After spending a couple years in turbulent financial waters, the local port authority’s cash position has improved and the government-controlled agency is now making a substantial annual operating profit, Cayman Islands auditors said.
Figures show the port turning a $1.9 million profit as of June 30, 2014 – the latest records available. The data were made public last week in the agency’s annual report.
The port authority leadership expected “conservatively” to turn a $1.5 million profit in the government financial year that ended on June 30, 2015.
“The increase in cargo volumes over the past two fiscal years has reversed the trajectory of declining performance at the port authority,” the statements read.
The $1.9 million profit as of mid-2014, was an improvement over the profit of about $375,000 the year before, auditors said.
However, auditors note that the port still has some financial problems to work through. Despite the operating profit recorded in 2014, the agency’s total liabilities exceeded its assets by nearly $1 million.
Auditors hope to see this deficit reduced within the next two years, with continued improvements in both cruise passenger arrivals and cargo volumes.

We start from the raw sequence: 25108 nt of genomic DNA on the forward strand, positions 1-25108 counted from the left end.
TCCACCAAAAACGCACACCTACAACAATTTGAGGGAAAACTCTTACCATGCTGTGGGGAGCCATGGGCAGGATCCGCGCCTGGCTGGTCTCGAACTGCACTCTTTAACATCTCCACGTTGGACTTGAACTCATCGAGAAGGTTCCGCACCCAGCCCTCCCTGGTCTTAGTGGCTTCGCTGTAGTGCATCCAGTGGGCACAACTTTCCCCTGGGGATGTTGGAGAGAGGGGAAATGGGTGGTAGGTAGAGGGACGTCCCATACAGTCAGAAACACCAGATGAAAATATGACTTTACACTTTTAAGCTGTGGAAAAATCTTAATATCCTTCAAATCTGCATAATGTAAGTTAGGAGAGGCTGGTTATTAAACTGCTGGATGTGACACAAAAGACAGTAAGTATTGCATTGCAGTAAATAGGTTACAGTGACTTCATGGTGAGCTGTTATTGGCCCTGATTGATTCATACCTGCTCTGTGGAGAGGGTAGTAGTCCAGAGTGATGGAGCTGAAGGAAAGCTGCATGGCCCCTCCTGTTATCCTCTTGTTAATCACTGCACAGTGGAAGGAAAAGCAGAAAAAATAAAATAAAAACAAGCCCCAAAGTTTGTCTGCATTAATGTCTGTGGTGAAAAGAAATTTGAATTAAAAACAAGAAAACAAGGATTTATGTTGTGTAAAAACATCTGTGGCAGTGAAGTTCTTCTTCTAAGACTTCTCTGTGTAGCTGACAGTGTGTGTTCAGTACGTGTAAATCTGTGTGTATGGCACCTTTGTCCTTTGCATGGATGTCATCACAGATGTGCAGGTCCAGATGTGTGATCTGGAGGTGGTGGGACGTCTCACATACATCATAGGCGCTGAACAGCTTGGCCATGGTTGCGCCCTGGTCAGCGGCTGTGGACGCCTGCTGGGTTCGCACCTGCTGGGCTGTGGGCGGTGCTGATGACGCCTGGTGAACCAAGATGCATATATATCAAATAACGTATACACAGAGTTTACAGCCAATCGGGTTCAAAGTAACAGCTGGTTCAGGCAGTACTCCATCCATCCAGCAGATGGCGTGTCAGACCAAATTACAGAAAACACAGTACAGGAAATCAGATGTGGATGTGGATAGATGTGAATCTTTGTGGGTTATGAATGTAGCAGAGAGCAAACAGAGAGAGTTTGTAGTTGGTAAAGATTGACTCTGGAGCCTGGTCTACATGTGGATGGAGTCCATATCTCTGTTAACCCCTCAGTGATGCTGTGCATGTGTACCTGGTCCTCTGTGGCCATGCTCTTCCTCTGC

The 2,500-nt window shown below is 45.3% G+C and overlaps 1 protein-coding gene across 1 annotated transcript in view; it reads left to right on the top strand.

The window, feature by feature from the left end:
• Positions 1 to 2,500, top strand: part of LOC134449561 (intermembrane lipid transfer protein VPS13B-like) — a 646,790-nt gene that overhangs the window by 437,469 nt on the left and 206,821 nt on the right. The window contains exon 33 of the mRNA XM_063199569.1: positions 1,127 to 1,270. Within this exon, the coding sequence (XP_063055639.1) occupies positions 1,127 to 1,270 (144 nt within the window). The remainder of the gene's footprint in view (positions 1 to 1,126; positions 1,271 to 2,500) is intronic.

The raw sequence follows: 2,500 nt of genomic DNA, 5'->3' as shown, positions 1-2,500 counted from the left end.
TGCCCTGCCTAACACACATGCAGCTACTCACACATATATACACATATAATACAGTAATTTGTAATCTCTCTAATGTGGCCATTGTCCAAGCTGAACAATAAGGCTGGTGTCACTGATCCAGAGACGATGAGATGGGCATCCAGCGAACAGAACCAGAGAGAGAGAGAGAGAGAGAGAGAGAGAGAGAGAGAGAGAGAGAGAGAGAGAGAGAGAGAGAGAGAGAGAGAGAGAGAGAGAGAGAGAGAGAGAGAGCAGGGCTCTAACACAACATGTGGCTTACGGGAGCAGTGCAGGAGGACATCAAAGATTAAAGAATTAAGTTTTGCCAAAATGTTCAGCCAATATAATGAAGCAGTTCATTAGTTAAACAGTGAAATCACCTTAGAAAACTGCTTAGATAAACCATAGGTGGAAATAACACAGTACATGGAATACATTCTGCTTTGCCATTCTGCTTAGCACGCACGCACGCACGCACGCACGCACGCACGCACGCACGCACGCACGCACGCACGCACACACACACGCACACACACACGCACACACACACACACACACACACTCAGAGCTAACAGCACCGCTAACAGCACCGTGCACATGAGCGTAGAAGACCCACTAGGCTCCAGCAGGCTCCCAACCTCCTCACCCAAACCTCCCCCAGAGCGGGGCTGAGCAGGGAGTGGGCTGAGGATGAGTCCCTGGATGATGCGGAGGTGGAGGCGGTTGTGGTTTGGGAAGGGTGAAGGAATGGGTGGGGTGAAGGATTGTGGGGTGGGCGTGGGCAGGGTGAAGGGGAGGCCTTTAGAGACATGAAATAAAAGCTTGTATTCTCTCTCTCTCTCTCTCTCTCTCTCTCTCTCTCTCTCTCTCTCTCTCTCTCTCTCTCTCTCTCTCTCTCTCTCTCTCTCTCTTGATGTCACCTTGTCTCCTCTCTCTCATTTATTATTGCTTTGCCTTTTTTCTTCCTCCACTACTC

In 2013, Cayman had one of its weakest years in the past decade for cruise passenger arrivals, with fewer than 1.4 million visitors. In 2014, the number of cruise visitors rose to more than 1.6 million, and this year cruise arrivals have increased again.
However, auditors also noted that a significant revenue source of the port, cruise passenger tender fees, remained uncollected during 2012/13 because of a dispute with the cruise lines.
“The authority amended its tender fees in March 2010, along with other fees, but before the implementation of those fees, it was realized that the charges to the tender company will only be passed on to the cruise lines,” auditors stated. “The fees conflicted with the Florida-Caribbean Cruise Association agreement and were never charged.”
The loss of anticipated port revenue from the tender fees was estimated at more than $500,000 per year for the 2011/12 and 2012/13 government budgets. In testimony before the Legislative Assembly’s Public Accounts Committee this spring, port officials noted that cargo shipments also dropped off by half between 2005 and 2013, while operational costs during that period stayed roughly the same.
Port managers expected the issue identified with the tender/cruise passenger fees to remain until the port pays off its existing loans taken out for improvements to the Royal Watler cruise terminal. That was expected to occur in September 2017.